Music to phone a friend to.
If you ever feel your view on the world tends too far towards the cynical then a dose of Mr Sam & The People People could be the antidote. At first, this New Orleans based singer/songwriter seems just a bit too sweet but give him a chance. His light airy optimism about life comes across as genuine, he is a nice guy and means what he says. His songs contain much happiness, not through rose tinted glasses but in spite of all the world can throw at you.
Mr Sam is Sam Gelband who sets his crooning baritone to a broad sweep of singer/songwriter, folk, indie and psychedelia. He describes his work as “music to phone a friend to”. If he does nothing else he hopes to remind you that what matters are people you care about and feel the same about you. In that he succeeds. These are not songs about great events or a deep analysis of the human condition but wry observations about everyday ups and downs. The effect is surprisingly uplifting.
There are lots of people on the album including including Sam Doores of The Deslondes, Ross Farbe of Video Age, Gina Leslie and The Lostines but ultimately this is Mr Sam’s show. He wrote all the songs and leads vocally and musically. The title track opens with a nostalgic nod in the direction of 1960s pop tinged with a jazz hue. The message is simple, we cannot get along without company. “People come people come and people go/ But if there’s something better, then I wouldn’t know”. A more sultry groove frames ‘Mars Is Alright’ while ‘Get Up Early’ expands with background harmonies to lift the dourest soul.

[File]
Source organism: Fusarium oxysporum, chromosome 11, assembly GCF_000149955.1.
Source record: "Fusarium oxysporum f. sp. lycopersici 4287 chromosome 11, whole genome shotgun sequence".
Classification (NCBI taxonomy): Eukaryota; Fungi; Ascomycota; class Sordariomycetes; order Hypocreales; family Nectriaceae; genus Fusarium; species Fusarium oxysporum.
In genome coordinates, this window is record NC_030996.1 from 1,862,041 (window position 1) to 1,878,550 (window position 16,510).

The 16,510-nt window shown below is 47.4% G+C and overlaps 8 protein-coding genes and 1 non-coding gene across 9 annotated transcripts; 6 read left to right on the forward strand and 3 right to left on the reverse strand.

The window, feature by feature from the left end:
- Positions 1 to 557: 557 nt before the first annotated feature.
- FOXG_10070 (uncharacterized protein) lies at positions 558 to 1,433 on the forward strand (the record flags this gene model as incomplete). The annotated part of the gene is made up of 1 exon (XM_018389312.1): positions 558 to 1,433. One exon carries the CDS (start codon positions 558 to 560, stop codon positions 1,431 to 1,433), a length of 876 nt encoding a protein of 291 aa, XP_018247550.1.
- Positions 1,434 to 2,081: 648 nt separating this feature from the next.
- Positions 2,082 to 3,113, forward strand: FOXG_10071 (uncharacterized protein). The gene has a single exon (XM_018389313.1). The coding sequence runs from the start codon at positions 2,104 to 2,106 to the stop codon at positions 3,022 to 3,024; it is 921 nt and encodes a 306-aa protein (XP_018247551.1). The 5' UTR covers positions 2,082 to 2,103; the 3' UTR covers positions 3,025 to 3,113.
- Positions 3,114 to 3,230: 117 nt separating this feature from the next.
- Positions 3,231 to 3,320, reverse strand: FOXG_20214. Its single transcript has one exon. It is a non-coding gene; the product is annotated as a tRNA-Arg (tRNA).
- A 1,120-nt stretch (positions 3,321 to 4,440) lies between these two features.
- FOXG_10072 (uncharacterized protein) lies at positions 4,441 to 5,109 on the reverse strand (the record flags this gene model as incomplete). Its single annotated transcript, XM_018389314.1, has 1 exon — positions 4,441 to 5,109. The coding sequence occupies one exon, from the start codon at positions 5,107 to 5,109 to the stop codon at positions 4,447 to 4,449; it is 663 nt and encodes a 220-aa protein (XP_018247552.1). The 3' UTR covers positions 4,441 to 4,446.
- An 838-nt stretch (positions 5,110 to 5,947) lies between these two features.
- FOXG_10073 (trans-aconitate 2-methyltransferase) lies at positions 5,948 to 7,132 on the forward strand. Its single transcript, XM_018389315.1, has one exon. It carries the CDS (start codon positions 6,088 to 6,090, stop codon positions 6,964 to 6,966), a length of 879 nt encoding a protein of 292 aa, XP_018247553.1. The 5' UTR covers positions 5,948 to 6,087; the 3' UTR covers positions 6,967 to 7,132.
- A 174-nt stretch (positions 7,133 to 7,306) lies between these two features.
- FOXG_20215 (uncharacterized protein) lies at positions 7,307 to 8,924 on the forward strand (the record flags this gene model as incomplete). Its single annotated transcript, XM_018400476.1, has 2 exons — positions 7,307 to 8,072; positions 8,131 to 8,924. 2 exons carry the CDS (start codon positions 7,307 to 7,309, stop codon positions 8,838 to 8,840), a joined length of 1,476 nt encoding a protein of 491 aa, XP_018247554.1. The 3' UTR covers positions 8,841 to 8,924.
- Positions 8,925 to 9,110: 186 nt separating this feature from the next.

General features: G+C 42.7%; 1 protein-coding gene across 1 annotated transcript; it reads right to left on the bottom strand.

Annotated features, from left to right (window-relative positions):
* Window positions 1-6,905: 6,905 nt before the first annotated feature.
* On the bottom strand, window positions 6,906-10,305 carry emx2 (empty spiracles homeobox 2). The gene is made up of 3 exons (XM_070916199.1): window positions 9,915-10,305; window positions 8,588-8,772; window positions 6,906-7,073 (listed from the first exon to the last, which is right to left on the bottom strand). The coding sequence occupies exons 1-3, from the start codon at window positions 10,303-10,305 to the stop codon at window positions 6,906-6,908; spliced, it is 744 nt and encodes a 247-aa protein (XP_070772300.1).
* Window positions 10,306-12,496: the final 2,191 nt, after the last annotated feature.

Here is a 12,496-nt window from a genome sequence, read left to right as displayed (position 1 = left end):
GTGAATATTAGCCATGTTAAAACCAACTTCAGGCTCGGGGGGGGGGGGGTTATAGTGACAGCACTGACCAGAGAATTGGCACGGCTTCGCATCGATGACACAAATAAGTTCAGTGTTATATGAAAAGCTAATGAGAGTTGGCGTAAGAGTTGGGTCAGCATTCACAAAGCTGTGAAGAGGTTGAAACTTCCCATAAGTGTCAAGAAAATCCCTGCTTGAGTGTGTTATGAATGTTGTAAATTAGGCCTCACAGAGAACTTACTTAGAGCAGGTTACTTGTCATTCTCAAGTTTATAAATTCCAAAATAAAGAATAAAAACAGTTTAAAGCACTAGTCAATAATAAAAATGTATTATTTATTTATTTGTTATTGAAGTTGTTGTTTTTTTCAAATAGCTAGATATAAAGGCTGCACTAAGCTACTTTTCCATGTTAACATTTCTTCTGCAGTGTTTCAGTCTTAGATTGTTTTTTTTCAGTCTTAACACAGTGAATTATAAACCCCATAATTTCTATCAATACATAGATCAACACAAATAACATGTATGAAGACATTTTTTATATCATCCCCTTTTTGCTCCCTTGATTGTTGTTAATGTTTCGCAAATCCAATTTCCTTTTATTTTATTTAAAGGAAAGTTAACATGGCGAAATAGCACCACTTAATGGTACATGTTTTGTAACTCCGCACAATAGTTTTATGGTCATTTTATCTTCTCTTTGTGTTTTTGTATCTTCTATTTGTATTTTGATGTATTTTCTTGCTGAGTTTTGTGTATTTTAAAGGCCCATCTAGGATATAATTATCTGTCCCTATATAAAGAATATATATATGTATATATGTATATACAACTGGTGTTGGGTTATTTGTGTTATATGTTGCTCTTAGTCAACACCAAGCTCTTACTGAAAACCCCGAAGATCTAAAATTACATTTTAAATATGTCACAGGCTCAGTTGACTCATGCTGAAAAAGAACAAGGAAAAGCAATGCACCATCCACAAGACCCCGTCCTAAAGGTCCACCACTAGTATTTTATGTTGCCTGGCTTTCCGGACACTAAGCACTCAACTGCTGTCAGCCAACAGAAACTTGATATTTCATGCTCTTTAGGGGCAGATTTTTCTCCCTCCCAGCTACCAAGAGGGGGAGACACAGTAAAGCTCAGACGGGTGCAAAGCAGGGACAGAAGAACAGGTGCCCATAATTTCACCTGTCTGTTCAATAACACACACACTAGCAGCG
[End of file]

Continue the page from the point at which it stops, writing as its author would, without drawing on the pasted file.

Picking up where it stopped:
‘Pictures Of Us’ is an acknowledgement that we change and for Mr Sam that is ok. This acceptance continues to a Jayhawks jangle on the country rock sounding ‘That’s Alright! That’s Ok!’. The comforting organ line absorbs any potential bad feeling. Mr Sam shows a more robust side when he rocks away on ‘Get Along’. Connections do not have to be in person as Mr Sam offers his gratitude for what his indirect friendship with a TV talk show host on the wistful ‘Thank You, Conan O’Brien’.
Definitely at the softer end of americana, Mr Sam reminds us of what he considers important, loving and being loved. Musically he and those around him create a very accomplished sound and if what he says is repetitive it is perhaps a point worth repeating.